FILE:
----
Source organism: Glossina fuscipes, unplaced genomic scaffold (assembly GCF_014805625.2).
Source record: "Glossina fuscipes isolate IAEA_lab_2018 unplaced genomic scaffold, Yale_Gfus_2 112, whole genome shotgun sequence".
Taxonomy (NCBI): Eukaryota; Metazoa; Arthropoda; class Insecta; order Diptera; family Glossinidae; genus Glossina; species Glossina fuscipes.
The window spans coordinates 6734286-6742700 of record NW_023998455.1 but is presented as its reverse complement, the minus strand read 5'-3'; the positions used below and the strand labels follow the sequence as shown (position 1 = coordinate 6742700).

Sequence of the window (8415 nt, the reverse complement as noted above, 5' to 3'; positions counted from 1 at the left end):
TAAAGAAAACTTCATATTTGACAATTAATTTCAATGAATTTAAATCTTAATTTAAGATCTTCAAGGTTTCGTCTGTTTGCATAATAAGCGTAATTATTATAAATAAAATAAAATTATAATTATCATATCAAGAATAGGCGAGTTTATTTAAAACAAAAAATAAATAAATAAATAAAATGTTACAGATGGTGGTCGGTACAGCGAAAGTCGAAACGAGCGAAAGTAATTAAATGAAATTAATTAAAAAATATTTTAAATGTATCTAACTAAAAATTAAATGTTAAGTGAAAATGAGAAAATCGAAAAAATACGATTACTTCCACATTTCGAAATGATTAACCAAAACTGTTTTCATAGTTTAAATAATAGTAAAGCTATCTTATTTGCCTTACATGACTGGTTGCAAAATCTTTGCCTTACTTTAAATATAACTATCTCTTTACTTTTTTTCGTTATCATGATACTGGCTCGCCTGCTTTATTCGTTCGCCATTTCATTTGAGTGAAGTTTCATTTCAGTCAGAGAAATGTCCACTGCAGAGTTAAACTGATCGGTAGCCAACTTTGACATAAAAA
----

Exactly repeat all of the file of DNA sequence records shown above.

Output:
Source organism: Glossina fuscipes, unplaced genomic scaffold (assembly GCF_014805625.2).
Source record: "Glossina fuscipes isolate IAEA_lab_2018 unplaced genomic scaffold, Yale_Gfus_2 112, whole genome shotgun sequence".
Taxonomy (NCBI): Eukaryota; Metazoa; Arthropoda; class Insecta; order Diptera; family Glossinidae; genus Glossina; species Glossina fuscipes.
The window spans coordinates 6734286-6742700 of record NW_023998455.1 but is presented as its reverse complement, the minus strand read 5'-3'; the positions used below and the strand labels follow the sequence as shown (position 1 = coordinate 6742700).

Sequence of the window (8415 nt, the reverse complement as noted above, 5' to 3'; positions counted from 1 at the left end):
TAAAGAAAACTTCATATTTGACAATTAATTTCAATGAATTTAAATCTTAATTTAAGATCTTCAAGGTTTCGTCTGTTTGCATAATAAGCGTAATTATTATAAATAAAATAAAATTATAATTATCATATCAAGAATAGGCGAGTTTATTTAAAACAAAAAATAAATAAATAAATAAAATGTTACAGATGGTGGTCGGTACAGCGAAAGTCGAAACGAGCGAAAGTAATTAAATGAAATTAATTAAAAAATATTTTAAATGTATCTAACTAAAAATTAAATGTTAAGTGAAAATGAGAAAATCGAAAAAATACGATTACTTCCACATTTCGAAATGATTAACCAAAACTGTTTTCATAGTTTAAATAATAGTAAAGCTATCTTATTTGCCTTACATGACTGGTTGCAAAATCTTTGCCTTACTTTAAATATAACTATCTCTTTACTTTTTTTCGTTATCATGATACTGGCTCGCCTGCTTTATTCGTTCGCCATTTCATTTGAGTGAAGTTTCATTTCAGTCAGAGAAATGTCCACTGCAGAGTTAAACTGATCGGTAGCCAACTTTGACATAAAAA